“I don't like that man. I must get to know him better.” –Abraham Lincoln

I laughed when I read this quote. It is rooted in profound insight, and expressed with levity. How many of us actually want to get to know someone better if we “don’t like” them? If, however, we remain open and curious we might find we really don’t dislike them. We may not agree with them, and may go about things in a completely different way, yet we can still respect their opinions. After all, we want people to respect ours.

We have all been misjudged by someone, and we have all misjudged another. I have heard it said that 20% of people won’t like you just by looking at you. They don’t even know who you are, but have already decided they don’t like you. Whatever the possible “reason,” we all have experienced being disliked. How does it feel? From my own experience, I know it hurts.

So, what do we do with this?

Maybe it’s a friend of a friend you don’t like, or a coworker, or even someone in your recovery work you cross paths with who “rubs you the wrong way.” If being misjudged has hurt you, do you want to inflict the same onto someone else? If we instantly and permanently shut someone out, we lose all opportunity for anything good to arise.

What might happen if we step out of our comfort zone and make an effort to know that person better? It’s true, we might not end up with a new friend, but we could certainly end up with a new perspective, allowing us more understanding, peace, or harmony in some area—plus, we are guaranteed to learn more about ourselves. When we do inner healing, there’s always a positive ripple effect!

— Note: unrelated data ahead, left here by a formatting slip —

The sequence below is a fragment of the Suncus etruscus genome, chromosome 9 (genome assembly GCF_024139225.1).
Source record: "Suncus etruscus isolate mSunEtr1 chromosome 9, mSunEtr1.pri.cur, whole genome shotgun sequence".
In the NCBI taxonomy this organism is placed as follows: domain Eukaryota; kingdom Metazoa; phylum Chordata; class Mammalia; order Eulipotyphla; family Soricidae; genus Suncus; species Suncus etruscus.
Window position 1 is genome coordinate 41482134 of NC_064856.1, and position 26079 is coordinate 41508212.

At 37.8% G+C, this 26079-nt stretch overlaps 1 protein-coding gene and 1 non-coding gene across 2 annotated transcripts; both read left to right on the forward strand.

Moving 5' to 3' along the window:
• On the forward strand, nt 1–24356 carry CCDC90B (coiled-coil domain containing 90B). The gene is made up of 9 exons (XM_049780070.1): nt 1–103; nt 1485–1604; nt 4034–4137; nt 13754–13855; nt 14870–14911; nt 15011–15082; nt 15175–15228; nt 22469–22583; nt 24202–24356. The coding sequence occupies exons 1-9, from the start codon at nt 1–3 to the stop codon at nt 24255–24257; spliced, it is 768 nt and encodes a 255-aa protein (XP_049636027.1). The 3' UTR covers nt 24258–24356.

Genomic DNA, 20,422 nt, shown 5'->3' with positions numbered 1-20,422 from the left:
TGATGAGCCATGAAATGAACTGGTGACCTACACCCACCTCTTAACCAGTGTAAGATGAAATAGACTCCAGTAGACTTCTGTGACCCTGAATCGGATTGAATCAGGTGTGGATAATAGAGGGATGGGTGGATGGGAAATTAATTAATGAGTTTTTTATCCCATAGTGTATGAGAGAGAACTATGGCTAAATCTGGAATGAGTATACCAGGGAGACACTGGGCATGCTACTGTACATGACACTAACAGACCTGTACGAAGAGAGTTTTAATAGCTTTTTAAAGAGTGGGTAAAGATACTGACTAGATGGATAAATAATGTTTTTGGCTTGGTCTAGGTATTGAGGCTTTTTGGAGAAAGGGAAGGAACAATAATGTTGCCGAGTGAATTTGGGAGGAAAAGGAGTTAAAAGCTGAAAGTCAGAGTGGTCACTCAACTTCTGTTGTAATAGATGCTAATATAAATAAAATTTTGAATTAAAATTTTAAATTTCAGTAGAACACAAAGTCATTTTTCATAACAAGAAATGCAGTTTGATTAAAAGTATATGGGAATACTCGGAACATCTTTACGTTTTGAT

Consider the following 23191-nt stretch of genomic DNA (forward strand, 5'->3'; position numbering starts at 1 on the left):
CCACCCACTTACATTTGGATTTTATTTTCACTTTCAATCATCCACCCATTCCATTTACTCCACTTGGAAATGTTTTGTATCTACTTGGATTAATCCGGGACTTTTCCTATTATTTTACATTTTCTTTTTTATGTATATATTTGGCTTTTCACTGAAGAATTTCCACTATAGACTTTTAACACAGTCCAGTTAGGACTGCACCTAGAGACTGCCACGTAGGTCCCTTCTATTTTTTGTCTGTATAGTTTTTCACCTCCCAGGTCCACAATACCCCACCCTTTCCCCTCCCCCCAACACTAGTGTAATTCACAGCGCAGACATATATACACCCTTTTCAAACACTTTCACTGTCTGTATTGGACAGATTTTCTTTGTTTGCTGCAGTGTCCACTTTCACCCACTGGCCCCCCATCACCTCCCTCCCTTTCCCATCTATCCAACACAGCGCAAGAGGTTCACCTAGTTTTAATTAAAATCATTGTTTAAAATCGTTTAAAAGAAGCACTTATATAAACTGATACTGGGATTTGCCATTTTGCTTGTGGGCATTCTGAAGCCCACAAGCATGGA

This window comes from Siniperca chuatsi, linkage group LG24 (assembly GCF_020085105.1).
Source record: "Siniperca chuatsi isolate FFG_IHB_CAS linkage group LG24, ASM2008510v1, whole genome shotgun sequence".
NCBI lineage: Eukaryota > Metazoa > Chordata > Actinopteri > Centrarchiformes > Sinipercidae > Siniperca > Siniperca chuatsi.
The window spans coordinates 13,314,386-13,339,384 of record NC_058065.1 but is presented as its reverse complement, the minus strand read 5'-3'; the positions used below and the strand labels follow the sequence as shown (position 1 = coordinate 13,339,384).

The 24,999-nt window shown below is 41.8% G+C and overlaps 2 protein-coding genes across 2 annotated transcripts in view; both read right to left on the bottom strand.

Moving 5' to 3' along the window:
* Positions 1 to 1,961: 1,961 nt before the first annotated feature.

And it is always possible that we will make a new friend. With some courteous inquiry, we may discover similar values, strengths, weaknesses or even passionate interests. This could lead to collaboration to solve shared problems, or to create something new together. I like to call it a “third way”—something that’s not known yet, but arises from the synergy of the moment.

Next time we catch ourselves “not liking” someone, let’s do our best to extend ourselves, stay open, get curious and see what unfolds!

Cheri Thomas

Cheri works as a Peer Support Specialist for RI in Arizona. She has experienced loss and grief which has led her to write for the masses to bring voice to those in similar situations. Cheri possesses a deep passion to share with, encourage, and inspire others on what she calls the Journey of the Heart.